A few months ago I ran a software giveaway in exchange for some survey answers. There were two questions that came up often amongst the technicians and one of them was:
“Where do you draw the line between suggesting rebuilding a PC or suggesting that they go buy a new one?”
The other question is:
“At what point in the repair cycle do you make the choice to format & reinstall the OS and the applications?”
The answer to both of these questions are identical.
“Always do what is best for your client”
This golden rule makes it much easier when deciding what to do, but lets break it down a little more.
If a client brought in an old computer with a failed motherboard, chances are that it will not be cost effective to repair since the cost of a faster second hand computer will be similar. I could replace the motherboard and reinstall the OS so I feel good about being the technician who fixes things rather than telling the client to buy a new one, but this is not in the best interest for my client. The best thing to do is to tell them how much repairing their old computer will cost, then tell them that they can have a much faster machine for a similar cost and let them choose.
If this client brought in the same aging computer and it only had a light virus infection rather than a failed motherboard, it may not be in the best interest of the client if I did an outright nuke and pave (format).
In most cases, I will attempt to move a virus for about an hour. After that 1 hour I will make the decision whether to continue removing the virus or just format the machine.
If I am making progress and believe that I will be finished soon, then I will continue removing the virus because this usually takes no more than 2 hours. However, if the virus is particularly nasty and it has damaged critical parts of the operating system then there is no point trying to fix it for a further 3 hours if I am going to have to format it anyway.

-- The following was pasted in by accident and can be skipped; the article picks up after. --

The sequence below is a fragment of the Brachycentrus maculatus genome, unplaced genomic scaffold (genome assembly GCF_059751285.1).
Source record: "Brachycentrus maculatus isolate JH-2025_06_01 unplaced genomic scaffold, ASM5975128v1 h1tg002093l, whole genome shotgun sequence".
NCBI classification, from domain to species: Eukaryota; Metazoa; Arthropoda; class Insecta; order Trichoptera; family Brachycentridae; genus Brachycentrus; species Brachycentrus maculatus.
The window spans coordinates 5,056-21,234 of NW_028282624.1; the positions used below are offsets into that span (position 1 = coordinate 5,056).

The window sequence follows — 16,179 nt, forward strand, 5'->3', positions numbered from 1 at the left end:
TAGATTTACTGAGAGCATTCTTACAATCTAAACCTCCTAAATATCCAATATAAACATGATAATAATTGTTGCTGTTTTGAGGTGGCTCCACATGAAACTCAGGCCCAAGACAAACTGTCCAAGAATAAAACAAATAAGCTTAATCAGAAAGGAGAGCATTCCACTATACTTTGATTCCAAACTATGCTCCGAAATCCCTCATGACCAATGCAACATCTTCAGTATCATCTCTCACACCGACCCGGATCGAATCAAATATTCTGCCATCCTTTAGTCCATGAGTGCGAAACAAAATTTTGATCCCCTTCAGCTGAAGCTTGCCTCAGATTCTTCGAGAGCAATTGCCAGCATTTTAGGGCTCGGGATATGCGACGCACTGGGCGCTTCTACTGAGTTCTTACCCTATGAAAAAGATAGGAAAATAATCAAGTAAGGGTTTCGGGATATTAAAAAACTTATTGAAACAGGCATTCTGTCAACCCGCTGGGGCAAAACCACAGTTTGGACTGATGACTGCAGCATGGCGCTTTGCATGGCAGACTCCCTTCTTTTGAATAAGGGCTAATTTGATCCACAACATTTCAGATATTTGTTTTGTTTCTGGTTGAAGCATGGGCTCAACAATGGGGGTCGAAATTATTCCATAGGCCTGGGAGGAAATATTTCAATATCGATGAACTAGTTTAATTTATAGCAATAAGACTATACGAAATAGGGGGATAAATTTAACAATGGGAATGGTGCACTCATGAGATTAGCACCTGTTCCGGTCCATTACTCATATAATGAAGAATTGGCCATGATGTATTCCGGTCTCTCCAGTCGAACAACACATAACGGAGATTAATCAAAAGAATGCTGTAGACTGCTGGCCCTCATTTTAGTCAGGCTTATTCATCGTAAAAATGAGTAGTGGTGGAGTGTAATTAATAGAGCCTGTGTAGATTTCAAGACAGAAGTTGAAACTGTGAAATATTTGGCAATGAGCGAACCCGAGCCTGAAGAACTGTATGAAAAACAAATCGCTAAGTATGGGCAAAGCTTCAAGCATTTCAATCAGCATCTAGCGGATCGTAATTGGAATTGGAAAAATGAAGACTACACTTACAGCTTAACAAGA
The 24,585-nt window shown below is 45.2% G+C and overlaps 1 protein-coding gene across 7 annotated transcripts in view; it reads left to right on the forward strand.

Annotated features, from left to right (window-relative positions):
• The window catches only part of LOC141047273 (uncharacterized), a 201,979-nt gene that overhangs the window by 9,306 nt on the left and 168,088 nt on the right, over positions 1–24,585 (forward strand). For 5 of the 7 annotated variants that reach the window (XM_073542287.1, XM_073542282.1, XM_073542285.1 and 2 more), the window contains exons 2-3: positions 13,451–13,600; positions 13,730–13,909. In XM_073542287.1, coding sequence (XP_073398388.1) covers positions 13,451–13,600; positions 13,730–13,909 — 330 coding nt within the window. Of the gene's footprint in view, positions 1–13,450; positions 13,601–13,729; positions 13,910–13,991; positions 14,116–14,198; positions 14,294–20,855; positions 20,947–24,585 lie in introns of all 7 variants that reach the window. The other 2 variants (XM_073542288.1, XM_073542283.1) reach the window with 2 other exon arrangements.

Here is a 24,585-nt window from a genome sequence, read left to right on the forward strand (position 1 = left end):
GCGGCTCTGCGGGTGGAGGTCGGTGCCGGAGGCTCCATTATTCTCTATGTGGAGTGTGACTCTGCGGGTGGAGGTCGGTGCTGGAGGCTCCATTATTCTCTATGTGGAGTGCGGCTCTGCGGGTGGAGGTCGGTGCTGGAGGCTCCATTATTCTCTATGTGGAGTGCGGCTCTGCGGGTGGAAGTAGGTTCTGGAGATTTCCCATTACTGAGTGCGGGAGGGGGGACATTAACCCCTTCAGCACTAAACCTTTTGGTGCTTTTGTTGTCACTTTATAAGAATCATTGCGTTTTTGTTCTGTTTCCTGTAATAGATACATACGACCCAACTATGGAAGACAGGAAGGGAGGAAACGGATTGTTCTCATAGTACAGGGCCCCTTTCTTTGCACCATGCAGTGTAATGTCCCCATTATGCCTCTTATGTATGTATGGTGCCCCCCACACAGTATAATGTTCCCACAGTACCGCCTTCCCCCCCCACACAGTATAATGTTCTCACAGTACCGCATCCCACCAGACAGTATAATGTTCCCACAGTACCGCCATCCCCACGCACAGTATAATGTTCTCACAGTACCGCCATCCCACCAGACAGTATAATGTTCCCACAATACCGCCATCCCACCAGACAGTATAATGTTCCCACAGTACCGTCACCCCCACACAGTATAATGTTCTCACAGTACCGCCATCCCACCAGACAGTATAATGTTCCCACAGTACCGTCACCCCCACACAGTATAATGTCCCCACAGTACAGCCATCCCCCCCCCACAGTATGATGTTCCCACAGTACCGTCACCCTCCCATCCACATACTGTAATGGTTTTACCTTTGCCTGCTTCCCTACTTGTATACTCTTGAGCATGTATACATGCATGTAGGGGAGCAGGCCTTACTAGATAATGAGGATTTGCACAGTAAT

I like being a skilled technician that can remove just about any virus if I have enough time, but if a format is the cheaper and more stable result for the client then I am going to go with that. Again always, do what is best for your client; in both price and reliability.
While I am on the topic of reliability, what is best for a residential client may not be what is best for a business client. In most cases, a business client with an established business will value turnaround time and reliability more than price. There have been a few times where I could have purchased a part for a business client at a cheaper price but it would have taken time for me to obtain it (eBay). Instead, the choice was to get their computers up and running within a few hours at a premium rather than having them wait a few days and lose productivity.
I could choose options that are better for my business and make me more money but by looking after your clients, they like you more which results in more work from them and recommendations to their friends, which in turn makes you more money in the long run anyway.